Youtube moderators are being forced to sign a statement acknowledging the job can give them PTSD. The Verge
The man at the center of Brussels spy probe
Though European Commission officials have long suspected the Chinese of infiltrating Brussels with spies, the accusations against the former senior diplomat have turned Europe’s capital on its head. The case emerged just as Europe is in the midst of a heated debate over whether to allow Chinese telecoms giant Huawei to build 5G networks across the Continent. Opponents argue such a move would give Beijing access to a treasure trove of European data while Huawei insists the data would be protected. China’s supporters, German Chancellor Angela Merkel among them, are wary of alienating a country that has become one of the region’s key trading partners.
The EU might ban facial recognition in public for five years
MIT Technology Review
The European Commission is considering a ban of facial recognition in public places for up to five years, with exceptions for research and security projects. The idea is that the temporary ban would give researchers and policymakers time to study the technology and figure out how best to regulate it.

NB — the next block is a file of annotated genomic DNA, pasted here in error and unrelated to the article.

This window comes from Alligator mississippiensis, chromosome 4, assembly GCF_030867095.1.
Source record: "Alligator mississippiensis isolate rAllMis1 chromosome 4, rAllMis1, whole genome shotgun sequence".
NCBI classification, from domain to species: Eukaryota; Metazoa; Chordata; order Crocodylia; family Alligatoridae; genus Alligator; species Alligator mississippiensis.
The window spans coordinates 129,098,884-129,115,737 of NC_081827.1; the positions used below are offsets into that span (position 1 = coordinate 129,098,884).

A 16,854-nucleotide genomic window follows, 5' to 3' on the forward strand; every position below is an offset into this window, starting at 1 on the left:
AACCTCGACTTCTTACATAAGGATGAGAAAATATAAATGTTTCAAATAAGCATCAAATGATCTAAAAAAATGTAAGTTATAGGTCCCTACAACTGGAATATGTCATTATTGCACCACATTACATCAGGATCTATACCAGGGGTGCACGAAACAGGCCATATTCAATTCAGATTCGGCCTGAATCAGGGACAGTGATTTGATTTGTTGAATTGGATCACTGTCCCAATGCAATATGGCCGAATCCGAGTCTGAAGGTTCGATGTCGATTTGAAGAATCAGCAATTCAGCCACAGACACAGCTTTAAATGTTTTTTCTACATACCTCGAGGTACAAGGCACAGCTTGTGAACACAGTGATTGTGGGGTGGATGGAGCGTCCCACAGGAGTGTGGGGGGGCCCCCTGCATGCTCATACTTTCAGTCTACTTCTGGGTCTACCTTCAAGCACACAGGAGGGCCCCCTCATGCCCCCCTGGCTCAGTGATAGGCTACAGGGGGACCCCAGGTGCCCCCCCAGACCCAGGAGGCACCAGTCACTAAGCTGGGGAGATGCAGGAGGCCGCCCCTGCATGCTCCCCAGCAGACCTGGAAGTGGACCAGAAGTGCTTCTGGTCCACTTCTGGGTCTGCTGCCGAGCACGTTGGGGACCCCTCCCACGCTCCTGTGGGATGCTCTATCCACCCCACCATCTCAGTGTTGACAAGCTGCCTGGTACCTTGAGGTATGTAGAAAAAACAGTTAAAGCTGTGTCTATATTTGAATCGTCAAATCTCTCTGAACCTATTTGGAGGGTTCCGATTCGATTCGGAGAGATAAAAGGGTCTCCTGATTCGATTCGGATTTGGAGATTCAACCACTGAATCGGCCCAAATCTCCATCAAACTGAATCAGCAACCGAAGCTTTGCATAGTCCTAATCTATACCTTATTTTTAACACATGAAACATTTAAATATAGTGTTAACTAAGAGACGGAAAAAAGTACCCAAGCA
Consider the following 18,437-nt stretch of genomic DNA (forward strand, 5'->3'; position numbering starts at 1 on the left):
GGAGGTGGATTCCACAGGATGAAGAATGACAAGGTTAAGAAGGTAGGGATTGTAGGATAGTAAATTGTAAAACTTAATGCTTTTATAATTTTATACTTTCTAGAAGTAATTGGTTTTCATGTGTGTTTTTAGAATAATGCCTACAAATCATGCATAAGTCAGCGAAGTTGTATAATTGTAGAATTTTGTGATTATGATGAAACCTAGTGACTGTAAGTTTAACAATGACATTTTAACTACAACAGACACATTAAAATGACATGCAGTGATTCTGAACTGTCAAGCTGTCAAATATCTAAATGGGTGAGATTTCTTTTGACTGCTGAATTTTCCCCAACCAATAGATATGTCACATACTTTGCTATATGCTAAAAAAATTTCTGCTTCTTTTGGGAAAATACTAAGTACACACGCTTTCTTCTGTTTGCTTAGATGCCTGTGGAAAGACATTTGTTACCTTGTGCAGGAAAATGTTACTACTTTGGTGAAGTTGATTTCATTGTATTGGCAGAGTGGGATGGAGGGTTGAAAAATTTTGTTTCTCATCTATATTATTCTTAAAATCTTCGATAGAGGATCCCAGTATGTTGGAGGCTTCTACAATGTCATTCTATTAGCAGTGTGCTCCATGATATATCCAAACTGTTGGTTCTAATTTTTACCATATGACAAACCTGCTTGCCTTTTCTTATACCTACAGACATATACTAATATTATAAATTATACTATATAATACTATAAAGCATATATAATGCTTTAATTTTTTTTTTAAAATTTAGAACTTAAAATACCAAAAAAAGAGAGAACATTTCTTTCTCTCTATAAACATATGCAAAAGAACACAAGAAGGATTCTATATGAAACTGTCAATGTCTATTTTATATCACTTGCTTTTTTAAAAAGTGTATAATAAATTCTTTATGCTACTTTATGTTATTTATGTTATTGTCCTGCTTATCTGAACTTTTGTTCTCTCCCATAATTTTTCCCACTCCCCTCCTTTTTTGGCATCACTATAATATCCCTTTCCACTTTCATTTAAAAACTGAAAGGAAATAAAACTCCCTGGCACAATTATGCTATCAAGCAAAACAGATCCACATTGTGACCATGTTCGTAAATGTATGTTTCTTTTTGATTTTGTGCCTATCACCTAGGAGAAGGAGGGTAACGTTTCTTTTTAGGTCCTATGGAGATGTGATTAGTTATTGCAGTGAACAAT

Exclusive: Hackers acting in Turkey's interests believed to be behind recent cyberattacks - sources
@jc_stubbs @Bing_Chris @josephmenn
Sweeping cyberattacks targeting governments and other organizations in Europe and the Middle East are believed to be the work of hackers acting in the interests of the Turkish government, three senior Western security officials said.